KATHRYN LEDEBUR: I think it’s important to note that in the electoral process — and, you know, the opposition, although it was not united, the main candidate was Carlos Mesa, who was supposed to be a centrist opposition leader. Camacho was never a candidate. But Camacho, increasingly in the past few weeks, has begun to drive the discourse of the opposition. And you see these centrist leaders folding into this far-right extreme approach. It’s important to know that Camacho, a Santa Cruz leader, got his start as leader of the Santa Cruz Youth League. This is an organization that uses the Nazi salute in their meetings. This is something that’s terrifying. He then became president of the Pro-Santa Cruz Civic Committee. He was elected by less than 250 people. You see a charismatic Christian gloss on a message of hate, a laying of hands on opposition leaders, statements that God has granted Mesa the right to be president, and a virtual control of Santa Cruz, where citizens are forced to obtain from this committee, that has no legal right, to get the permission to go from one place to the next and permission to actually go to the airport. This is a terrifying situation. And [inaudible] this coup, pitched in, been submitted, and people’s fundamental rights and due process and human rights have been smothered in a period of a week is really quite terrifying and something the international community needs to attend to.
AMY GOODMAN: I’d like to turn to the exiled Bolivian President Evo Morales speaking to The Washington Post Friday about one of the reasons he was forced to resign.
EVO MORALES: [translated] I proposed a new Supreme Electoral Tribunal, new political actors and new elections without Evo Morales. They did not accept it. But the aggressions continued, the burning of houses, aggression toward our authorities, union leaders, threats to lynch our wives, relatives, children. It was unbearable. So, to prevent such aggressions from the right, the violent ones, I stepped down.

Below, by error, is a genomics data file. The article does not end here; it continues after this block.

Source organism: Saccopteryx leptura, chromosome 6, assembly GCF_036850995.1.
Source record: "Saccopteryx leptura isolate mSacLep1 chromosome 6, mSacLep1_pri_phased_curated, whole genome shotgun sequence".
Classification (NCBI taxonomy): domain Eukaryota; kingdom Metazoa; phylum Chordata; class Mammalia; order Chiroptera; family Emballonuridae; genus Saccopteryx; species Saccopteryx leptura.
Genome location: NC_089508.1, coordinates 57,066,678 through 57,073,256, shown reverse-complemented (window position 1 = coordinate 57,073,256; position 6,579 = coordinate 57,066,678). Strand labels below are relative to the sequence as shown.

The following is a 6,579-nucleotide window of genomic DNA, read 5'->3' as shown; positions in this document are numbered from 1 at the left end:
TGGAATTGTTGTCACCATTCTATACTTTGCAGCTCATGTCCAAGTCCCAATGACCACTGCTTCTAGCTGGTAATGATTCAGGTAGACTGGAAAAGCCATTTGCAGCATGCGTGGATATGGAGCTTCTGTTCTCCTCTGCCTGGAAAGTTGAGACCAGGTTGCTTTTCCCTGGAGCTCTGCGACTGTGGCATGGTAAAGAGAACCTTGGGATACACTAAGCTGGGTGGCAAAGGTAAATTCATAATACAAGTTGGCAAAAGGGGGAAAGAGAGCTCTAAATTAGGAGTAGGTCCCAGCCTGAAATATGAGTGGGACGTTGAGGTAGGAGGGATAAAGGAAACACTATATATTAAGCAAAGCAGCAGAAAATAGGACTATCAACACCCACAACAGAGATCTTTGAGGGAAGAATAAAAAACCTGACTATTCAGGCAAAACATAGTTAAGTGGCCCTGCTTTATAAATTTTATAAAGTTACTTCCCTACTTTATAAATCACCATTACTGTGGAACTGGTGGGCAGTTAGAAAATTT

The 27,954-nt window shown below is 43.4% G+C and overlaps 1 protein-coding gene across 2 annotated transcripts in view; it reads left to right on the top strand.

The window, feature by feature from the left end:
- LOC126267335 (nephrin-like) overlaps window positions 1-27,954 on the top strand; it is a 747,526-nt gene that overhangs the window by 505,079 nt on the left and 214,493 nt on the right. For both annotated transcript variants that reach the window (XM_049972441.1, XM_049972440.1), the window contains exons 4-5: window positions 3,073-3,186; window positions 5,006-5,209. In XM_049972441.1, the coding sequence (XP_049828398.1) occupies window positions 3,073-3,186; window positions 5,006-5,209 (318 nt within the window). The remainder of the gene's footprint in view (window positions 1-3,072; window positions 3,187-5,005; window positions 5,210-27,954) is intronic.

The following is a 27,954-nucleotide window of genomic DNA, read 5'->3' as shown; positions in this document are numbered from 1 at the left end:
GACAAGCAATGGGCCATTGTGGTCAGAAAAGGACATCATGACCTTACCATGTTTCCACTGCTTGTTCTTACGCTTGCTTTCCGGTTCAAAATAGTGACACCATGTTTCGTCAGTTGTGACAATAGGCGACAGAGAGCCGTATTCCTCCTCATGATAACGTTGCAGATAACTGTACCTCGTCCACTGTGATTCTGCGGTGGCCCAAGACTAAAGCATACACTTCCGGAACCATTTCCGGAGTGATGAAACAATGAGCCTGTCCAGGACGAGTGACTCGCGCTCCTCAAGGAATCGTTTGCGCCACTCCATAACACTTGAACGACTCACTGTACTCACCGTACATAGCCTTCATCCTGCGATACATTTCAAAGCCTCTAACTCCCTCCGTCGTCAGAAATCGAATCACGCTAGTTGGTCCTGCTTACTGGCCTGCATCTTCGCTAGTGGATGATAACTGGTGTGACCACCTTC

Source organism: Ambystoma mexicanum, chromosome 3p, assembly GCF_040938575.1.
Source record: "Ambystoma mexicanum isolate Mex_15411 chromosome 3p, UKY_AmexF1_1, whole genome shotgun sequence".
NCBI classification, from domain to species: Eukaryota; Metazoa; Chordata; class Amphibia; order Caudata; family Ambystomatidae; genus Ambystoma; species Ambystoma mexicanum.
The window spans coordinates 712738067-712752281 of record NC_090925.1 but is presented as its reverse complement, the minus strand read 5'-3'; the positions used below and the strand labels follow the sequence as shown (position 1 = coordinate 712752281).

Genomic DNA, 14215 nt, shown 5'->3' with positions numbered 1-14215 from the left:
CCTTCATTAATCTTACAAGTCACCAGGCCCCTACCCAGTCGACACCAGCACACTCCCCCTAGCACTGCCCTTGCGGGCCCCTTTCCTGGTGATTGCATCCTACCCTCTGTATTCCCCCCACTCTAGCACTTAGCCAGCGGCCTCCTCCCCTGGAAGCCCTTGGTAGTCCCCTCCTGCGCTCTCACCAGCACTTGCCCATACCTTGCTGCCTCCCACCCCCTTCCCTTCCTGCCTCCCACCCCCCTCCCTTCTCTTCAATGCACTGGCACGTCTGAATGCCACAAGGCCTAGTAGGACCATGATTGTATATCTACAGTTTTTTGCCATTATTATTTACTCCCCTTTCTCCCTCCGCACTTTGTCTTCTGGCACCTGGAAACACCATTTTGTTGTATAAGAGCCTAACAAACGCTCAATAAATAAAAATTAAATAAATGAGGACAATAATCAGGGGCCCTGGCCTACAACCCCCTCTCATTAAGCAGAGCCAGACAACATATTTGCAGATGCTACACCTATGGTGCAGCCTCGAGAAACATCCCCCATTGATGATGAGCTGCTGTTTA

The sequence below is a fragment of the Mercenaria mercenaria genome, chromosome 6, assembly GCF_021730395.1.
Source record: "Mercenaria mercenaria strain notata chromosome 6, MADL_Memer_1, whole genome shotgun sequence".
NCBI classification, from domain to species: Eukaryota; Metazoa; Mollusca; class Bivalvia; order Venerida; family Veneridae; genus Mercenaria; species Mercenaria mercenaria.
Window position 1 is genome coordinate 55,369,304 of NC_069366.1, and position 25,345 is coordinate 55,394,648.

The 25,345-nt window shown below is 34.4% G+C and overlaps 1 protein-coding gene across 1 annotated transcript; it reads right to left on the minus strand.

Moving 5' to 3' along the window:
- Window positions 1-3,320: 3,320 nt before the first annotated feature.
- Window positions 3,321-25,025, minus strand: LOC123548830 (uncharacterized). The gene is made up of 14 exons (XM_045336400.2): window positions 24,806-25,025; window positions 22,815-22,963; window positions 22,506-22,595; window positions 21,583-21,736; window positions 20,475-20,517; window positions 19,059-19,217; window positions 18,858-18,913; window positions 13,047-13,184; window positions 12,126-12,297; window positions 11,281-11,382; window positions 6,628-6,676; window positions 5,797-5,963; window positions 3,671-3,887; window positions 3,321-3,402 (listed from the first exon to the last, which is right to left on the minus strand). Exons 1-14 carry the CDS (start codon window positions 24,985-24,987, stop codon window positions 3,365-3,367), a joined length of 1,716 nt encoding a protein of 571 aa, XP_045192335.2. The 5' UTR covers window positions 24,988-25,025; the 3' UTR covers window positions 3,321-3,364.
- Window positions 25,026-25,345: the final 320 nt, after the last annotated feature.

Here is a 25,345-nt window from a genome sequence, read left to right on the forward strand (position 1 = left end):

AMY GOODMAN: So, that’s President Morales speaking from Mexico. And he also said, in an interview with Al Jazeera, that if he was allowed to go back, he would not seek to run in the next elections, but he wants to finish the last two months of his term. Kathryn, we just have 30 seconds. Your response and what you see happening going forward? There you are in Cochabamba, the site, the area of the massacre that just took place.
KATHRYN LEDEBUR: You know, it’s not clear. At this rate, I would say, if there is not urgent dialogue and more democratic behavior on the part of the right, we’re going to see escalating violence, the tensions of opposition leaders, and the opposition acting on the violent threats they have made against MAS supporters, human rights defenders and journalists.
AMY GOODMAN: Kathryn Ledebur, we thank you for being with us, director of the Andean Information Network, speaking to us from Cochabamba. She’s a researcher, an activist and analyst, has been in Bolivia for more than 20 years.